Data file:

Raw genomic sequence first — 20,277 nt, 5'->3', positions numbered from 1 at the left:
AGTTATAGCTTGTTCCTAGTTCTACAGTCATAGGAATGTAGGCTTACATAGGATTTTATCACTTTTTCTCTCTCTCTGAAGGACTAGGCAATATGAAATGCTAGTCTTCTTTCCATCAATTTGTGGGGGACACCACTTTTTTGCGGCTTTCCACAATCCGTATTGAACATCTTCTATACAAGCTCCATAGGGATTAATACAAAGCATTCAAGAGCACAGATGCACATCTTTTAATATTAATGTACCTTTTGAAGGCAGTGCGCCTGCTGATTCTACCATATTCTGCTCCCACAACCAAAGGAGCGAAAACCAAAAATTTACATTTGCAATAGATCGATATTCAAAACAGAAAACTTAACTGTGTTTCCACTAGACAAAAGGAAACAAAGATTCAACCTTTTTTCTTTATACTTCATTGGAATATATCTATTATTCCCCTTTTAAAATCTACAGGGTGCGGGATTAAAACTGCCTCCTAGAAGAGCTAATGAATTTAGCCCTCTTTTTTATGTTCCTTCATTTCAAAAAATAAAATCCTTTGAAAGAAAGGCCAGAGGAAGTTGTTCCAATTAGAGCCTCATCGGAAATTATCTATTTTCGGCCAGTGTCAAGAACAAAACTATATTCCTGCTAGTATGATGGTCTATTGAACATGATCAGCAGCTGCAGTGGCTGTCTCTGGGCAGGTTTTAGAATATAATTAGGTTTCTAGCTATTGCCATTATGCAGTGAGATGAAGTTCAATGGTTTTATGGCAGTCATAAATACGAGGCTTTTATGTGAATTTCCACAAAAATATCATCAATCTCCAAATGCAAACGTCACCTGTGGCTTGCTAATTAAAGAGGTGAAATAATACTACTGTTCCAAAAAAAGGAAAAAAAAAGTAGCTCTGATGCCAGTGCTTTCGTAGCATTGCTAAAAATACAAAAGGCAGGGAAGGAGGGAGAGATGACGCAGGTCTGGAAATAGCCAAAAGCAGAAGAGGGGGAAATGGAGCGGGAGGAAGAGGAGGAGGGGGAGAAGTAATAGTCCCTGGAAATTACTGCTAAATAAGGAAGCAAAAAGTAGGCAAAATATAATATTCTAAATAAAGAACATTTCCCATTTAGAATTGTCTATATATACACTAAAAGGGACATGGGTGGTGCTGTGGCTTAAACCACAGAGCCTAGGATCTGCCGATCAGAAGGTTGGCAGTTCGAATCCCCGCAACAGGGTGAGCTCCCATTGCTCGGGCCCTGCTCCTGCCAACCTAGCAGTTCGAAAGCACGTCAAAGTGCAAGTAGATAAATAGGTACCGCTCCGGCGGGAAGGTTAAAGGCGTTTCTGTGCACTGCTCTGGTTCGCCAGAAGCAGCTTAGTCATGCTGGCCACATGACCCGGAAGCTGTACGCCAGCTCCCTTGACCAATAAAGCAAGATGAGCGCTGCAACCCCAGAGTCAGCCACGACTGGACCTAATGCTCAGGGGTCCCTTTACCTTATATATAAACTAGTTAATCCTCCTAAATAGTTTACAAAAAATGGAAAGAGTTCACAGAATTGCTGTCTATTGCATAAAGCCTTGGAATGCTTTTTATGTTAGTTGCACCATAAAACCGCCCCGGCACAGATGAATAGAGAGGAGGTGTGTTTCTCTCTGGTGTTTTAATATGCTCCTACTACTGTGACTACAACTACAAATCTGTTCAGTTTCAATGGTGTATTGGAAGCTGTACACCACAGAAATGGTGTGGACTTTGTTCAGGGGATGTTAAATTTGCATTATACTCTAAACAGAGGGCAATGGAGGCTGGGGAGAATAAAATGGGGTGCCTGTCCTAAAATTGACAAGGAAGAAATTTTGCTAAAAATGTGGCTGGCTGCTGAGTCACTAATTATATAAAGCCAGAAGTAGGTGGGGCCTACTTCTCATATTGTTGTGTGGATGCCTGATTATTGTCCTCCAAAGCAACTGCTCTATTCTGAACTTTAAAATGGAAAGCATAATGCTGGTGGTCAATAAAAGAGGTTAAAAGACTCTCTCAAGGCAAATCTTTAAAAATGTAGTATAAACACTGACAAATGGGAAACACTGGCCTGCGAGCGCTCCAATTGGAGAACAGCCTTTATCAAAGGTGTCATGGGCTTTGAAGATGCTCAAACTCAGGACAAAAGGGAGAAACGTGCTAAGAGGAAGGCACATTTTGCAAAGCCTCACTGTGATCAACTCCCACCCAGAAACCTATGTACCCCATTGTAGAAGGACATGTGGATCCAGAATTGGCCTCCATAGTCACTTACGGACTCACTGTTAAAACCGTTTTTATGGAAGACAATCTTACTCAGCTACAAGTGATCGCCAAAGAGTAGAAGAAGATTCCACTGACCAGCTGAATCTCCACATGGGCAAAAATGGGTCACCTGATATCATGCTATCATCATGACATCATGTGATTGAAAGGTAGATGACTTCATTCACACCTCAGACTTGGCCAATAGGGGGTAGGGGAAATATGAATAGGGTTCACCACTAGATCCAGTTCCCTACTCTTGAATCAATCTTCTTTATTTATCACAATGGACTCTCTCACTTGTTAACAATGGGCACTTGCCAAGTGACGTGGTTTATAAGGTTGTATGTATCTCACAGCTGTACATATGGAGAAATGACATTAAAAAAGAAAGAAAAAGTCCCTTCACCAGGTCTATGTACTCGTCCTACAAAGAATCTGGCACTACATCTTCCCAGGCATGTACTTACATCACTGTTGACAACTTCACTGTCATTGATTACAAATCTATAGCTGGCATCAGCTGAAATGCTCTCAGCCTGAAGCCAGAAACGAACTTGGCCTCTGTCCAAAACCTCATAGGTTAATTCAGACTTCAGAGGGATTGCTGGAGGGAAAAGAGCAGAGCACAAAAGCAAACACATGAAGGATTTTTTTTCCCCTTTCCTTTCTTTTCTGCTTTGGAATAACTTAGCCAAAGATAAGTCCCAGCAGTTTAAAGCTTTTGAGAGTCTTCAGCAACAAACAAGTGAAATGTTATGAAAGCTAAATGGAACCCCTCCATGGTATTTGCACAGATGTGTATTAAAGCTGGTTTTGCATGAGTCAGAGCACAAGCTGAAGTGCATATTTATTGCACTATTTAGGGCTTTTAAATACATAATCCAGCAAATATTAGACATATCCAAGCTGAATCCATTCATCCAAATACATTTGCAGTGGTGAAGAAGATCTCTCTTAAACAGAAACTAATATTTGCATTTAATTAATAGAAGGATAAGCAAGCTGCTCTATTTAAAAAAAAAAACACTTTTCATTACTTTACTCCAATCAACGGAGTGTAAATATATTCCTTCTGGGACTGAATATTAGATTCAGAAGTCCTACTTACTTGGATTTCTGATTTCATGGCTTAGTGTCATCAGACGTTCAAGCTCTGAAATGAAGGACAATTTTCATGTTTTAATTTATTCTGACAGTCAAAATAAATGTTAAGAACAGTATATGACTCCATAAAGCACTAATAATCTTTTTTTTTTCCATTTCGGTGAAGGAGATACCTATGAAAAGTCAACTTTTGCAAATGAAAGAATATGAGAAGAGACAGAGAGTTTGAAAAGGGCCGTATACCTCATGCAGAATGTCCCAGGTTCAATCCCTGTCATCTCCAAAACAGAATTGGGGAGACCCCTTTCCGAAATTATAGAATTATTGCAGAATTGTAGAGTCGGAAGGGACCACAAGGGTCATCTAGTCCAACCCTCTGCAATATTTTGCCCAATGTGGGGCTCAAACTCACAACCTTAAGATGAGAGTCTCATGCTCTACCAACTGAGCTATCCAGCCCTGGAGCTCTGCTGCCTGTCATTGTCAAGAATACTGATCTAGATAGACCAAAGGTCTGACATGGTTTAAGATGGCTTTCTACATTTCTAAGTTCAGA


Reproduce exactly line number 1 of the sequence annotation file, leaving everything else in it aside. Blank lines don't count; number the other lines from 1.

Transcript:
Raw genomic sequence first — 20,277 nt, 5'->3', positions numbered from 1 at the left: